Reportedly, Eyman tried to force his campaign signature contractors to force their employees to collect for free signatures for the less popular I-517 as a condition of employment for gathering signatures for I-1185 (the 2/3 supermajority for tax increases measure, which historically has had solid public support). This, of course, would be blatantly illegal. Hard to believe coming from Tim Eyman, but there it is. Thank goodness the PDC is getting to the root of all this, four months after the election is over.
This week, federal housing insurer Freddie Mac sued a number of the world’s largest banks for fraud, violations of antitrust law, and breach of contract, coming out of last year’s LIBOR scandal. LIBOR – the London Interbank Offered Rate, a joint product of 15 transnational banks that supposedly represents the average rate at which the banks lend money – was revealed last summer to have been kept artificially low to increase the profit margin for banks who were actually lending money at higher rates, but then using the LIBOR rate to set lower rates on financial instruments with vendors like Freddie Mac. The LIBOR scandal got little media notice last year – perhaps because at this point everyone assumes that big banks are stealing everyone blind at every opportunity – but it’s easily the largest financial scandal in history, allowing banks to have overcharged on a truly unfathomable $800 trillion in contracts. (That’s $800,000,000,000,000.00, for those of you balancing your checkbook at home.)
Freddie Mac is seeking unspecified damages for financial harm, as well as punitive damages and treble damages for violations of the Sherman Act. The Federal Housing Finance Agency’s Inspector General had previously recommended that both Freddie Mac and Fannie Mae file suit over the estimated $3 billion that the two agencies alone are thought to have lost to the banks’ fraud. Citigroup, JP Morgan, Barclays, and a number of others are named in the suit.
The banks and their well-compensated lawyers, of course, are claiming Freddie Mac has no right to sue. And it’s not like anyone’s been held accountable (except for government “settlements” involving micropennies on the dollar) for the massive crimes committed. Nor has LIBOR itself been reformed. We know the banks are too big to fail, and too big to jail. Are they also too big to be sued?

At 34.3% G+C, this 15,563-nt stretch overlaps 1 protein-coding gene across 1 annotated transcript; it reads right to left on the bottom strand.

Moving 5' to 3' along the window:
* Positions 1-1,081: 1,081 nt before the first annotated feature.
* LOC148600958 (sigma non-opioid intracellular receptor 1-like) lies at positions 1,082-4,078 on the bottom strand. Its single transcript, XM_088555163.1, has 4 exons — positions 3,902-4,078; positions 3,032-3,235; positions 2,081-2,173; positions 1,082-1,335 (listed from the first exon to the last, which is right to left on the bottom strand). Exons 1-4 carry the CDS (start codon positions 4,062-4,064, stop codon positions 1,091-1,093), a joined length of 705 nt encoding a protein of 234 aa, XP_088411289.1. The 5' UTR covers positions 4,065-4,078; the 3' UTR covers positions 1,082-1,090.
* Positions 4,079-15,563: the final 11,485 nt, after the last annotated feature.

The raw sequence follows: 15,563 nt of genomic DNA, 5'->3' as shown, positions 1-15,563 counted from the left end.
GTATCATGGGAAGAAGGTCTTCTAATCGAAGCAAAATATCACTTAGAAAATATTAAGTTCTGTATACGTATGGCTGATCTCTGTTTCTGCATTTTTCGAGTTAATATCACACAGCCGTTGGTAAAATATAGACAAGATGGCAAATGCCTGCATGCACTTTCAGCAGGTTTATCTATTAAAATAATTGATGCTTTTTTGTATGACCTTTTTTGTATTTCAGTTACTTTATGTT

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Newly declassified tapes from the Lyndon Johnson administration this week revealed that Ronald Reagan, when he cut a deal with Iran revolutionaries to prevent release of their US embassy hostages until after his 1980 election against President Jimmy Carter – the origin of the term “October Surprise” – was simply stealing the idea from…Richard Nixon.
Johnson, never one to mince words in private, called Nixon “guilty of treason” and said he had “blood on his hands” after learning that Nixon’s campaign had been working with the South Vietnamese government to sabotage Vietnam War peace talks until after the 1968 election. Johnson, however, did not make the information public – even though it would have destroyed Nixon’s campaign – because it would have revealed that the NSA was bugging the South Vietnamese ambassador. We also learn from this that Johnson was recording his own White House phone calls – an idea that, after he won the election, Nixon borrowed, much to his later dismay.
The 1968 campaign revolved over who would be better at ending the by-then wildly unpopular war. Nixon, of course, won, and then expanded the war into Laos and Cambodia and prolonged it another six years, with the vast majority of Southeast Asian and American casualties coming on his watch. “Blood on his hands,” indeed. But then, every US president in the last century – and most of them before that – have had bright red, dripping hands. Nixon was simply getting some early practice for his White House years.